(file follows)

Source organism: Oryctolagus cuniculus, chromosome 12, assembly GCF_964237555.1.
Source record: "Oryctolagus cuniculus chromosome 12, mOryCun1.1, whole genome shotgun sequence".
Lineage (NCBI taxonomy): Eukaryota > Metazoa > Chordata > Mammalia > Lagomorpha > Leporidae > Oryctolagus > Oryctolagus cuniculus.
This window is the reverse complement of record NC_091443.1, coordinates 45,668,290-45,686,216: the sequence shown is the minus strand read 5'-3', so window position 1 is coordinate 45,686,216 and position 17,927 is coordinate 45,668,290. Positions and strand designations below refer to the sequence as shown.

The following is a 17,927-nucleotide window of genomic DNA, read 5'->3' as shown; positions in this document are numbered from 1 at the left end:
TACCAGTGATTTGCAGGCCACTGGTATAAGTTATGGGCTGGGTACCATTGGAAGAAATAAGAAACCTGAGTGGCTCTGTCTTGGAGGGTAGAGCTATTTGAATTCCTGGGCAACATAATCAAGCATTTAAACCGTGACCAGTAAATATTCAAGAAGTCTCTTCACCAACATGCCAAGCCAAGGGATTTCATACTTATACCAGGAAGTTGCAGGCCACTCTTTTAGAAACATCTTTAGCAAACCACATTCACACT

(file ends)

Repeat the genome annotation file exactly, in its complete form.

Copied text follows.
Source organism: Oryctolagus cuniculus, chromosome 12, assembly GCF_964237555.1.
Source record: "Oryctolagus cuniculus chromosome 12, mOryCun1.1, whole genome shotgun sequence".
Lineage (NCBI taxonomy): Eukaryota > Metazoa > Chordata > Mammalia > Lagomorpha > Leporidae > Oryctolagus > Oryctolagus cuniculus.
This window is the reverse complement of record NC_091443.1, coordinates 45,668,290-45,686,216: the sequence shown is the minus strand read 5'-3', so window position 1 is coordinate 45,686,216 and position 17,927 is coordinate 45,668,290. Positions and strand designations below refer to the sequence as shown.

The following is a 17,927-nucleotide window of genomic DNA, read 5'->3' as shown; positions in this document are numbered from 1 at the left end:
TACCAGTGATTTGCAGGCCACTGGTATAAGTTATGGGCTGGGTACCATTGGAAGAAATAAGAAACCTGAGTGGCTCTGTCTTGGAGGGTAGAGCTATTTGAATTCCTGGGCAACATAATCAAGCATTTAAACCGTGACCAGTAAATATTCAAGAAGTCTCTTCACCAACATGCCAAGCCAAGGGATTTCATACTTATACCAGGAAGTTGCAGGCCACTCTTTTAGAAACATCTTTAGCAAACCACATTCACACT